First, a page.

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Components of Web Accessibility

Version: Early Concept Draft 2004.08.12
Note: This document is an unapproved draft and should not be distributed, referenced, or quoted under any circumstances. This document is under development by the Education and Outreach Working Group (EOWG), and will be offered to other W3C groups and the public for review. A change log lists revisions in progress and links to previous versions.


The purpose of this document is to briefly show how the components of Web accessibility relate and show how improvements in specific components could vastly improve the overall system of Web accessibility.

How the Components Relate


Whether or not a Web site is accessible to a person using the site ("user") is largely based on:

Users' knowledge, experiences, and in some cases adaptive strategies have a role in an accessible user experience.


The accessibility of the content is largely determined by:


@@ guidelines

WAI guidelines and W3C technical specifications (HTML, XML, CSS, SVG, SMIL, etc.) work together to inform accessible Web content and Web tools.


There are significant inter-dependencies between the components; that is, each component relies on other components to form an effective system.

For example, for alternative text on images:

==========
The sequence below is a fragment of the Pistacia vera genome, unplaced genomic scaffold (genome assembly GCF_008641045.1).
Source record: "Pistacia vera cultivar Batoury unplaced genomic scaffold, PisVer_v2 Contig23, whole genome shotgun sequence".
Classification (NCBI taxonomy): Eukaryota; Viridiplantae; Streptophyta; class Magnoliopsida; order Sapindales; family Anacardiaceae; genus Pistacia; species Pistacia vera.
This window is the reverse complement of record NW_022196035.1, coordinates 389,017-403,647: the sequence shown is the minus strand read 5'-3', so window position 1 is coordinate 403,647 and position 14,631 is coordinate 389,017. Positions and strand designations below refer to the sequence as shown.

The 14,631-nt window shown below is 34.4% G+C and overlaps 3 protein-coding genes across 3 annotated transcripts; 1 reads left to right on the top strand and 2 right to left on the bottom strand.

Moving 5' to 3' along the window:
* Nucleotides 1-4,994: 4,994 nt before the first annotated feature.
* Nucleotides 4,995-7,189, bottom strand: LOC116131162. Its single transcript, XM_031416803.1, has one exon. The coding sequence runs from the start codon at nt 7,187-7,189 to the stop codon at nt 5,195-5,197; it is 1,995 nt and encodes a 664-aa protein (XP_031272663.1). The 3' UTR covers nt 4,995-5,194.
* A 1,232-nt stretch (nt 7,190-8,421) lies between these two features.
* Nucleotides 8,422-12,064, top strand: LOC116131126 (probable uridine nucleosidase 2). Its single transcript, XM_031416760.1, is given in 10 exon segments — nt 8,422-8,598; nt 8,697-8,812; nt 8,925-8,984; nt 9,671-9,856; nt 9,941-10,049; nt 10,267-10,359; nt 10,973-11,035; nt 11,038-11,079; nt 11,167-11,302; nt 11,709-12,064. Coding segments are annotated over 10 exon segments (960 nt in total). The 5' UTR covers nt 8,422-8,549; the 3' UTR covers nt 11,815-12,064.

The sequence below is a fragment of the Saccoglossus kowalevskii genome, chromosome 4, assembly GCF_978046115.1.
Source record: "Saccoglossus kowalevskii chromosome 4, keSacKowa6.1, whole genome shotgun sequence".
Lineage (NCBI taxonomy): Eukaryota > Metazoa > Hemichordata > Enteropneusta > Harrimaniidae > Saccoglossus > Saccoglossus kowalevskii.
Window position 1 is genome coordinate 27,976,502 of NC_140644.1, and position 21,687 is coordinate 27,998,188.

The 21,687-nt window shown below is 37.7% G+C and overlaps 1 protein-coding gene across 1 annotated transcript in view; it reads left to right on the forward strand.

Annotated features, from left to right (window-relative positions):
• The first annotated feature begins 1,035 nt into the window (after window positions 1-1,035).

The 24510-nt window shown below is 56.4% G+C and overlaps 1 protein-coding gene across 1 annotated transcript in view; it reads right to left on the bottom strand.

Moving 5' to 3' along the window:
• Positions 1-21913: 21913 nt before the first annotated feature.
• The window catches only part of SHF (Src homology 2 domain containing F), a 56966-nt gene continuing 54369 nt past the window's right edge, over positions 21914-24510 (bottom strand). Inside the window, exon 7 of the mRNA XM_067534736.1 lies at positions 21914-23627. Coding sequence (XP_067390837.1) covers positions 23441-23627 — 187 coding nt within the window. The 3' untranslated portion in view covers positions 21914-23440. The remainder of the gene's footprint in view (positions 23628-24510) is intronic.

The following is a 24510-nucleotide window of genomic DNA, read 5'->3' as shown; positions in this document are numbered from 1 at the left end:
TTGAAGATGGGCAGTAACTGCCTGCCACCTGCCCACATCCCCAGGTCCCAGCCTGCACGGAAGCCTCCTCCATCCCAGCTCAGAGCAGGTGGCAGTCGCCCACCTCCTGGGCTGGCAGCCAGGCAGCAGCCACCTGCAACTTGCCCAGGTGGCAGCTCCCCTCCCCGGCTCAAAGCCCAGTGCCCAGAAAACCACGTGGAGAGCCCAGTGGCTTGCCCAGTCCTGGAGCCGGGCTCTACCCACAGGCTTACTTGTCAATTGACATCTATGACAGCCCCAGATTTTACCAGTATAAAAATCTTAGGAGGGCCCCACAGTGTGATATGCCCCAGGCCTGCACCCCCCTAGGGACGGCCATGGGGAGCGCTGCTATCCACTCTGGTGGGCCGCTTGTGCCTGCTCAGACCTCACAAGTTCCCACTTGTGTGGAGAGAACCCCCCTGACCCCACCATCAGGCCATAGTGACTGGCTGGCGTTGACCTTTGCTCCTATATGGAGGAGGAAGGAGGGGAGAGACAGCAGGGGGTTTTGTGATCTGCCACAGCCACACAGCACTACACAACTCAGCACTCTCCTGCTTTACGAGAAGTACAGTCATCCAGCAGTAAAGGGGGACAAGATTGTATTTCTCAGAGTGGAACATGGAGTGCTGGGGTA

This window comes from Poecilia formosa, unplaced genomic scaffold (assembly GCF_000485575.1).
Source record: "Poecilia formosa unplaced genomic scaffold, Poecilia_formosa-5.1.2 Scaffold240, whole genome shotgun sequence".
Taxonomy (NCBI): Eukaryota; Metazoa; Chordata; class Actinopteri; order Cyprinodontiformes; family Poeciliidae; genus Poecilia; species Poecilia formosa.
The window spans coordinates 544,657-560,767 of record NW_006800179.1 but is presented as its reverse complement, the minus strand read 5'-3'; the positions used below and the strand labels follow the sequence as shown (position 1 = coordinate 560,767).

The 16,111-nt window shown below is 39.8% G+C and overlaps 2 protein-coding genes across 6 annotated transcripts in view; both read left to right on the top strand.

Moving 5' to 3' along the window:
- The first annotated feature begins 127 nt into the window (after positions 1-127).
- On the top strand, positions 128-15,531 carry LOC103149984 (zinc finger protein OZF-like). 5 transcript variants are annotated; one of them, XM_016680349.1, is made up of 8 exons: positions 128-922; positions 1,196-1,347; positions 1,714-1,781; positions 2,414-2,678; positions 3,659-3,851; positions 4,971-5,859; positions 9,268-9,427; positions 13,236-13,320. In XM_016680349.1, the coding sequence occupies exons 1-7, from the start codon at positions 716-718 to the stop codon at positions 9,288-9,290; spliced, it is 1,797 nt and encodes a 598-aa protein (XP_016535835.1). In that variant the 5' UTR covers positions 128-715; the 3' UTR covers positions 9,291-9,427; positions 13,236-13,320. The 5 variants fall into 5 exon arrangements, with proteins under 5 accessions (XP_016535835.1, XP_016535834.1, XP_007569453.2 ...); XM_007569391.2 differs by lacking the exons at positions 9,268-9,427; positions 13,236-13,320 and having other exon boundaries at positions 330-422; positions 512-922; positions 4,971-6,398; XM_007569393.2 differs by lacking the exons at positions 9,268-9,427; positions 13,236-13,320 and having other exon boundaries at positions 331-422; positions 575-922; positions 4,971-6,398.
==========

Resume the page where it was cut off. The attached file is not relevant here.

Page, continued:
When one component is weak

@@ image showing percentage of effort ???

When any one component does not work effectively, it complicates the system and results in poorer accessibility. In some cases, the other components can compensate some; however, that usually involves much more effort and "work arounds" which are not good for accessibility in the big picture.

Currently the burden of developing accessible content is heavy on developers and thus requires a high level of developer knowledge, skill, and effort. Better authoring tools could lower the burden on developers, and increase the accessibility of content.

Getting implementation in the cycle

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One of the reasons that some accessibility features are not effectively implemented throughout the system is that there is little motivation for one component to implement a feature when it is not implemented well in the other components.

With authoring tool and user agent implementation:

If user agents better supported a given accessibility feature, developers would be more inclined to want to implement it and demand that their authoring tool make it easy to implement.

Related Pages

Introduction to Web Accessibility provides additional information about Web Accessibility.

Document Information

Editor: Shawn Lawton Henry. This Web page is is under development by the EOWG.

Last updated $Date: 2004/08/13 22:16:11 $ by $Author: shawn $

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